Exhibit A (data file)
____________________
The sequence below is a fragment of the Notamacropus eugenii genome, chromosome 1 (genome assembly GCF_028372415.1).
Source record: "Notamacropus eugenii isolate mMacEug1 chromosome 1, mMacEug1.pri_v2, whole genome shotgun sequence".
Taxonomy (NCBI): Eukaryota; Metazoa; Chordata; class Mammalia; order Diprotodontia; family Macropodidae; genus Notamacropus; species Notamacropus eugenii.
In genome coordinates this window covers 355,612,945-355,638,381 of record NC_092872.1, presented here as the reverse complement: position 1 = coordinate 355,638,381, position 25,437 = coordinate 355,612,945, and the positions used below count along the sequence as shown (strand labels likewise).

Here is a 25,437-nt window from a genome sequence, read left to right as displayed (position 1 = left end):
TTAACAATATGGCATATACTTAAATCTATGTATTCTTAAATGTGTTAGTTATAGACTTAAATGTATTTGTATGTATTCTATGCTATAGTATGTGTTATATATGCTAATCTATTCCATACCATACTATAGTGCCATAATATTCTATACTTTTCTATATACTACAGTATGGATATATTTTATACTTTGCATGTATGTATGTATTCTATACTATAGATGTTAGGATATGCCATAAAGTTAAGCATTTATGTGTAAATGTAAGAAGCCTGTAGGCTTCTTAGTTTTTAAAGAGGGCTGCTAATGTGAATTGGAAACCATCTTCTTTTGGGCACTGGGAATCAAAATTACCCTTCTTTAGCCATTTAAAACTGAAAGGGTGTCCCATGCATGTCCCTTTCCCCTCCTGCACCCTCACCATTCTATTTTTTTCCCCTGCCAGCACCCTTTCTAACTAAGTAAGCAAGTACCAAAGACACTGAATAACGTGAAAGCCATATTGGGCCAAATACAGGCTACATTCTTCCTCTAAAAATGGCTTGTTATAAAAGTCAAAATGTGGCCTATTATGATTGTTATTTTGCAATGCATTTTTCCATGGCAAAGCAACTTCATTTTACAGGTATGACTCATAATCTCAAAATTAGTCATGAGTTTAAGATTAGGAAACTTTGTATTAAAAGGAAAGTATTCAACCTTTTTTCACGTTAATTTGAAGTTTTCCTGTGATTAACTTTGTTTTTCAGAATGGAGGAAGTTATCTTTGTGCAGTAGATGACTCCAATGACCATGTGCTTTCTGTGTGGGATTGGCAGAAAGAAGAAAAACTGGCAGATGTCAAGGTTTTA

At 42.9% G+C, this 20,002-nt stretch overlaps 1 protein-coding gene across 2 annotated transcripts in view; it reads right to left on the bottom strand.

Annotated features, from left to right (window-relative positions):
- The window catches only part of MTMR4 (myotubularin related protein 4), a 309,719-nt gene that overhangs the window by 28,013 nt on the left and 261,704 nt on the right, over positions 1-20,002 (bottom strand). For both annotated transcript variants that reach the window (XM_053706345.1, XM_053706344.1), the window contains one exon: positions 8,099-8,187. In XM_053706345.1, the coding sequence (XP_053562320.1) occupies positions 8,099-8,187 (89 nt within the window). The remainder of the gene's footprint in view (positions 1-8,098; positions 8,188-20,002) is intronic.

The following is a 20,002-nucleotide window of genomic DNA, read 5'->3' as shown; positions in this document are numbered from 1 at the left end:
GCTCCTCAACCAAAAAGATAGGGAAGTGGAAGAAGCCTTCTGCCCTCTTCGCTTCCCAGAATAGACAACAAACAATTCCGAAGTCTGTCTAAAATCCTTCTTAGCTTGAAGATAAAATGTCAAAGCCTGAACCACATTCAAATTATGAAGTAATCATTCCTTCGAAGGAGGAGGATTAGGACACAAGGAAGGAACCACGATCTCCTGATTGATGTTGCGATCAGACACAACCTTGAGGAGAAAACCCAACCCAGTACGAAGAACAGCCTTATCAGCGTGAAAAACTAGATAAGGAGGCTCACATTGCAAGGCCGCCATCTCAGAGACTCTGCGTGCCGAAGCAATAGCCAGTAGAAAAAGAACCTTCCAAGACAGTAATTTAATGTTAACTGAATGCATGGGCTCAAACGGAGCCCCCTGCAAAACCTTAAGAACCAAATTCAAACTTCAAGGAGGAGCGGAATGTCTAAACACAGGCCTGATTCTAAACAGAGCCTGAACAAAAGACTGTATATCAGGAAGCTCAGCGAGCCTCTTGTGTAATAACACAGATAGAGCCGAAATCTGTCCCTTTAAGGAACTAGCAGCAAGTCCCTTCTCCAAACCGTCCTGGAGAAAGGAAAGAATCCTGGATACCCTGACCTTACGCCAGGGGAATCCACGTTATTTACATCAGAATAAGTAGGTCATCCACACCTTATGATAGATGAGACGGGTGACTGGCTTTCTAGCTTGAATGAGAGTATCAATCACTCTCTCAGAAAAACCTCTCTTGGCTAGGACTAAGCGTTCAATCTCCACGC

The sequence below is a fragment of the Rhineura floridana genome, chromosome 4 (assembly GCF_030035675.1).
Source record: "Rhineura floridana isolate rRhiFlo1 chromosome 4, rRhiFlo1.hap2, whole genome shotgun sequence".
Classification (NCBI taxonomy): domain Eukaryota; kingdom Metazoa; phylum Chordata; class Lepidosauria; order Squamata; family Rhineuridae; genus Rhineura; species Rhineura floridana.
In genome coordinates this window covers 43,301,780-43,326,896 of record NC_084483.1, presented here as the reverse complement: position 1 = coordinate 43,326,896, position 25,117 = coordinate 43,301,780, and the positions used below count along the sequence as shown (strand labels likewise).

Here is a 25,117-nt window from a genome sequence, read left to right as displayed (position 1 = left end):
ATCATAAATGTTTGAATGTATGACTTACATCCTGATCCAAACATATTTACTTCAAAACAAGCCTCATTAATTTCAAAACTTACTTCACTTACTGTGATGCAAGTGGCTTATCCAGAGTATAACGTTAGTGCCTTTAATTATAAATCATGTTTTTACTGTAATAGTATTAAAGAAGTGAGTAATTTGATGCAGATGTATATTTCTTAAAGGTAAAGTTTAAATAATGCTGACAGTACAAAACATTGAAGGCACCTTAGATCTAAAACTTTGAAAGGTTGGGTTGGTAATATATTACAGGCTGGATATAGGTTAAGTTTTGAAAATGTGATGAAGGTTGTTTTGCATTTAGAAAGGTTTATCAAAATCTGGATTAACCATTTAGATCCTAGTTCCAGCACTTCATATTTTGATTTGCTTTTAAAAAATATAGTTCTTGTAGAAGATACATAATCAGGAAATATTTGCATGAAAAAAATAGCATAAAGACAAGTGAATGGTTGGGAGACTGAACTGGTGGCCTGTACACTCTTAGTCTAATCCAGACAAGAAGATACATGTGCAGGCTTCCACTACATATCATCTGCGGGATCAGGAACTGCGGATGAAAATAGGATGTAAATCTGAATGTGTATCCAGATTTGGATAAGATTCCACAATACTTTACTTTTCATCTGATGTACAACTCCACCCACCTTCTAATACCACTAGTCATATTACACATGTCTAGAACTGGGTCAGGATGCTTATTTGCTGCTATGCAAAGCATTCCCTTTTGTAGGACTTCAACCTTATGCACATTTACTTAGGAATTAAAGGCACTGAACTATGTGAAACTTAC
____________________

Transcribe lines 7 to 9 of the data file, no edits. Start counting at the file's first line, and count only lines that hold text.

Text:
At 42.9% G+C, this 20,002-nt stretch overlaps 1 protein-coding gene across 2 annotated transcripts in view; it reads right to left on the bottom strand.

Annotated features, from left to right (window-relative positions):
- The window catches only part of MTMR4 (myotubularin related protein 4), a 309,719-nt gene that overhangs the window by 28,013 nt on the left and 261,704 nt on the right, over positions 1-20,002 (bottom strand). For both annotated transcript variants that reach the window (XM_053706345.1, XM_053706344.1), the window contains one exon: positions 8,099-8,187. In XM_053706345.1, the coding sequence (XP_053562320.1) occupies positions 8,099-8,187 (89 nt within the window). The remainder of the gene's footprint in view (positions 1-8,098; positions 8,188-20,002) is intronic.